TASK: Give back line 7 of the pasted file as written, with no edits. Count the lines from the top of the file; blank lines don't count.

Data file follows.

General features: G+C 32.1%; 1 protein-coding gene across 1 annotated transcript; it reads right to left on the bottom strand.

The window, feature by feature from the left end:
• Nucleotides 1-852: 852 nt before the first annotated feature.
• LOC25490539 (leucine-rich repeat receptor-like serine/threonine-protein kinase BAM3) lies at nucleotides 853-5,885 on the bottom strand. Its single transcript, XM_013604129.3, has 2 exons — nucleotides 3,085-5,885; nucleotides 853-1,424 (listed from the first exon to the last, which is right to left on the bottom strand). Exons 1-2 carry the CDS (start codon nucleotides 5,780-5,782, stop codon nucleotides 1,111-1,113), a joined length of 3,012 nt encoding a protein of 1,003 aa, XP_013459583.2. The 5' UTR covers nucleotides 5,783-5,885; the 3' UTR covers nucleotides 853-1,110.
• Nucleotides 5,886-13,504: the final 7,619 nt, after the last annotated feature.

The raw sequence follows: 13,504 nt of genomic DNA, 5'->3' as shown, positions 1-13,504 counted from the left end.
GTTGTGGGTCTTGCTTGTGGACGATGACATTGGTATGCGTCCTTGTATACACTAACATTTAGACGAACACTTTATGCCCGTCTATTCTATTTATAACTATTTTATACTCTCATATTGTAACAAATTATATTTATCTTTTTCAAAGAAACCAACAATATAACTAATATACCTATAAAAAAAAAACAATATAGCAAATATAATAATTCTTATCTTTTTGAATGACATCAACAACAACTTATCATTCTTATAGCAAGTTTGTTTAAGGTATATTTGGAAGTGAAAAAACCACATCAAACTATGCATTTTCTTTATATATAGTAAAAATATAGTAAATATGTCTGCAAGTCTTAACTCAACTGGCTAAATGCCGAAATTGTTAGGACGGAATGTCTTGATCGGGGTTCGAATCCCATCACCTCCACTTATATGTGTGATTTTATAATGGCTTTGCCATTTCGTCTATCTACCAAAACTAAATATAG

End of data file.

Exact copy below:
GTTGTGGGTCTTGCTTGTGGACGATGACATTGGTATGCGTCCTTGTATACACTAACATTTAGACGAACACTTTATGCCCGTCTATTCTATTTATAACTATTTTATACTCTCATATTGTAACAAATTATATTTATCTTTTTCAAAGAAACCAACAATATAACTAATATACCTATAAAAAAAAAACAATATAGCAAATATAATAATTCTTATCTTTTTGAATGACATCAACAACAACTTATCATTCTTATAGCAAGTTTGTTTAAGGTATATTTGGAAGTGAAAAAACCACATCAAACTATGCATTTTCTTTATATATAGTAAAAATATAGTAAATATGTCTGCAAGTCTTAACTCAACTGGCTAAATGCCGAAATTGTTAGGACGGAATGTCTTGATCGGGGTTCGAATCCCATCACCTCCACTTATATGTGTGATTTTATAATGGCTTTGCCATTTCGTCTATCTACCAAAACTAAATATAG